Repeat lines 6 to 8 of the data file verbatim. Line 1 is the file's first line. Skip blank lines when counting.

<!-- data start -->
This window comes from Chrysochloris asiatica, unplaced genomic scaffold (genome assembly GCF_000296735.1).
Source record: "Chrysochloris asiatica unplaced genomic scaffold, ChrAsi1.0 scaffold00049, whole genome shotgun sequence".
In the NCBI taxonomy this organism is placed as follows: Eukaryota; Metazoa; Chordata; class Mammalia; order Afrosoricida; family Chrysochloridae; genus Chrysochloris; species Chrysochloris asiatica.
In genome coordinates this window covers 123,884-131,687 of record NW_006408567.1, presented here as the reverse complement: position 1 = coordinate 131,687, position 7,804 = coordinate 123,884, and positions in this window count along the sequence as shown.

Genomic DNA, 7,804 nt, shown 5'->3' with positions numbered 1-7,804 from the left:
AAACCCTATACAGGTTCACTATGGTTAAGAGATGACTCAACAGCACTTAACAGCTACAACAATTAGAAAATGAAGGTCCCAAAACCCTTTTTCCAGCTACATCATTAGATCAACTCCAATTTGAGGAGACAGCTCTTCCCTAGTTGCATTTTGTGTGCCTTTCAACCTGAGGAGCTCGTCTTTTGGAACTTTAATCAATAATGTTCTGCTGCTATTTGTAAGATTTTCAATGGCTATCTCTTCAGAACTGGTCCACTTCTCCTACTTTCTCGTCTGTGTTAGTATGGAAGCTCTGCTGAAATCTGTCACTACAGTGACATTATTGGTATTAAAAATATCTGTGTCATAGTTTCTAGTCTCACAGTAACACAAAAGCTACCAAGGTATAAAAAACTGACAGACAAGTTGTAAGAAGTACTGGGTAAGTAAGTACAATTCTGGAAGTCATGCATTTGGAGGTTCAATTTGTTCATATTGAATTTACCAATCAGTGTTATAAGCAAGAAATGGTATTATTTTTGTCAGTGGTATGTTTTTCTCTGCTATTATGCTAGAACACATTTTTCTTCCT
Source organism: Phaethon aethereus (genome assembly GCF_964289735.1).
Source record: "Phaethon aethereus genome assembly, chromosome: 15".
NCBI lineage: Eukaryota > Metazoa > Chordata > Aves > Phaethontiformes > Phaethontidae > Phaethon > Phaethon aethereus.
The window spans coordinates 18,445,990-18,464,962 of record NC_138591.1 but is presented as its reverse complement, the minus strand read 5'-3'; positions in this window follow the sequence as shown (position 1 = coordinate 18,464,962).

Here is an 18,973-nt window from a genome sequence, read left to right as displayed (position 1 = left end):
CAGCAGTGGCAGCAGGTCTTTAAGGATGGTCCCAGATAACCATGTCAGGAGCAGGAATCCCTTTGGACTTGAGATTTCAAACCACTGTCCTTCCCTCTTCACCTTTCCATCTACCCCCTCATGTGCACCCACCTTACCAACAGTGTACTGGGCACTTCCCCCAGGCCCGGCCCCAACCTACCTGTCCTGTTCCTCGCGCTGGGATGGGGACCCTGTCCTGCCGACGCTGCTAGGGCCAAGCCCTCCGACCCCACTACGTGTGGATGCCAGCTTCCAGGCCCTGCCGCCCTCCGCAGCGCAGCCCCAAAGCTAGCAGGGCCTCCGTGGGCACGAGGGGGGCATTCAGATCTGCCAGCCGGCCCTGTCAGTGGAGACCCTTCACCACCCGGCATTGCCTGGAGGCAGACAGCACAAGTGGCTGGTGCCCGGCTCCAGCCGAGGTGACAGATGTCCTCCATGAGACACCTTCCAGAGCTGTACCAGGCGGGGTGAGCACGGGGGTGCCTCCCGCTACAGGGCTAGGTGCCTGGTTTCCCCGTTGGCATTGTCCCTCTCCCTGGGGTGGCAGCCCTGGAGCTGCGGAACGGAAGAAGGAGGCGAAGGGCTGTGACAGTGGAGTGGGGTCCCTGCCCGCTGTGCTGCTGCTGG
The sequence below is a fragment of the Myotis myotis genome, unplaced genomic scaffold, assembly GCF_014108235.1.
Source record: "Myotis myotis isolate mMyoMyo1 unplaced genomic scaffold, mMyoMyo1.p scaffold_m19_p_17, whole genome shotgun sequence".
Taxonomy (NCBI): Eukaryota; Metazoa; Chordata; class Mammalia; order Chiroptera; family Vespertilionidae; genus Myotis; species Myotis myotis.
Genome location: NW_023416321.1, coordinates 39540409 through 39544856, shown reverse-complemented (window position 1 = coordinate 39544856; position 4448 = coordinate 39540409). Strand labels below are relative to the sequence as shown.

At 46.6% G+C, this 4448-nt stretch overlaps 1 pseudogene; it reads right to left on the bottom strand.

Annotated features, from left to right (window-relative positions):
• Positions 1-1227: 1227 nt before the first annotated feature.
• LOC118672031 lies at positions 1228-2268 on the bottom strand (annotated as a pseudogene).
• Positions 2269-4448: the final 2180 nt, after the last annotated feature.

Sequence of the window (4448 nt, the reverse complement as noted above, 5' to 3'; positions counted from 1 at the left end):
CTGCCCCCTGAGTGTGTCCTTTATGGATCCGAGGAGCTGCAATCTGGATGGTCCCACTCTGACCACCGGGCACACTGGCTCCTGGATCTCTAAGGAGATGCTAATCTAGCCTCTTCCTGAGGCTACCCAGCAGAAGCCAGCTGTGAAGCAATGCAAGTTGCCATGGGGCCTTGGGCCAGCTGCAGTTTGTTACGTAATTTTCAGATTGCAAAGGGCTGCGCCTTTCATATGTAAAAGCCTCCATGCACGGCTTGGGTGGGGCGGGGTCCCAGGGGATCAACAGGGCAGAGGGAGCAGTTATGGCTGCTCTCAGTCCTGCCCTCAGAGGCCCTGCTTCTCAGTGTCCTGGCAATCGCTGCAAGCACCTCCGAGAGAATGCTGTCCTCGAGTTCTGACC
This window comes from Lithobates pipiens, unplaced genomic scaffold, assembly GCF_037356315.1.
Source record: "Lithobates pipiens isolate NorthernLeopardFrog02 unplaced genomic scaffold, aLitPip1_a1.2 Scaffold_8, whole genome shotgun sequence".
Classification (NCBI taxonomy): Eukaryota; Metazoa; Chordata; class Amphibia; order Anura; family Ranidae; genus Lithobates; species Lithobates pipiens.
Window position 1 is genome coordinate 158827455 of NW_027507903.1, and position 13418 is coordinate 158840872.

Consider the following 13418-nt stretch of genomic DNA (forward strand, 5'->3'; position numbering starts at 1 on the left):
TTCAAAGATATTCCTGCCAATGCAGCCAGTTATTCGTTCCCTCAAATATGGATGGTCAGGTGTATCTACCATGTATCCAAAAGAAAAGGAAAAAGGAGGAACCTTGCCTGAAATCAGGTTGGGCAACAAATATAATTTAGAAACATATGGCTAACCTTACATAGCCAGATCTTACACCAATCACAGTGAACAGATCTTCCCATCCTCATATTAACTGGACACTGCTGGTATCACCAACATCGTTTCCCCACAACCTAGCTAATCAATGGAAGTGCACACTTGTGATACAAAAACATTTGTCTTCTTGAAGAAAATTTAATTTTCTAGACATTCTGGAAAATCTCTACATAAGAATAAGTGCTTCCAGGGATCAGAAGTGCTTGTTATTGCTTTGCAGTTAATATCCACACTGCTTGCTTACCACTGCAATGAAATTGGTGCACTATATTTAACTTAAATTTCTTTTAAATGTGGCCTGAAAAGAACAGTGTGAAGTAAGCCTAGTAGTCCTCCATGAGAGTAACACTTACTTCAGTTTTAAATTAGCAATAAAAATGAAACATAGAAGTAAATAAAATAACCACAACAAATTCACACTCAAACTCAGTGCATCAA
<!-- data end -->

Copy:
AAACCCTATACAGGTTCACTATGGTTAAGAGATGACTCAACAGCACTTAACAGCTACAACAATTAGAAAATGAAGGTCCCAAAACCCTTTTTCCAGCTACATCATTAGATCAACTCCAATTTGAGGAGACAGCTCTTCCCTAGTTGCATTTTGTGTGCCTTTCAACCTGAGGAGCTCGTCTTTTGGAACTTTAATCAATAATGTTCTGCTGCTATTTGTAAGATTTTCAATGGCTATCTCTTCAGAACTGGTCCACTTCTCCTACTTTCTCGTCTGTGTTAGTATGGAAGCTCTGCTGAAATCTGTCACTACAGTGACATTATTGGTATTAAAAATATCTGTGTCATAGTTTCTAGTCTCACAGTAACACAAAAGCTACCAAGGTATAAAAAACTGACAGACAAGTTGTAAGAAGTACTGGGTAAGTAAGTACAATTCTGGAAGTCATGCATTTGGAGGTTCAATTTGTTCATATTGAATTTACCAATCAGTGTTATAAGCAAGAAATGGTATTATTTTTGTCAGTGGTATGTTTTTCTCTGCTATTATGCTAGAACACATTTTTCTTCCT
Source organism: Phaethon aethereus (genome assembly GCF_964289735.1).
Source record: "Phaethon aethereus genome assembly, chromosome: 15".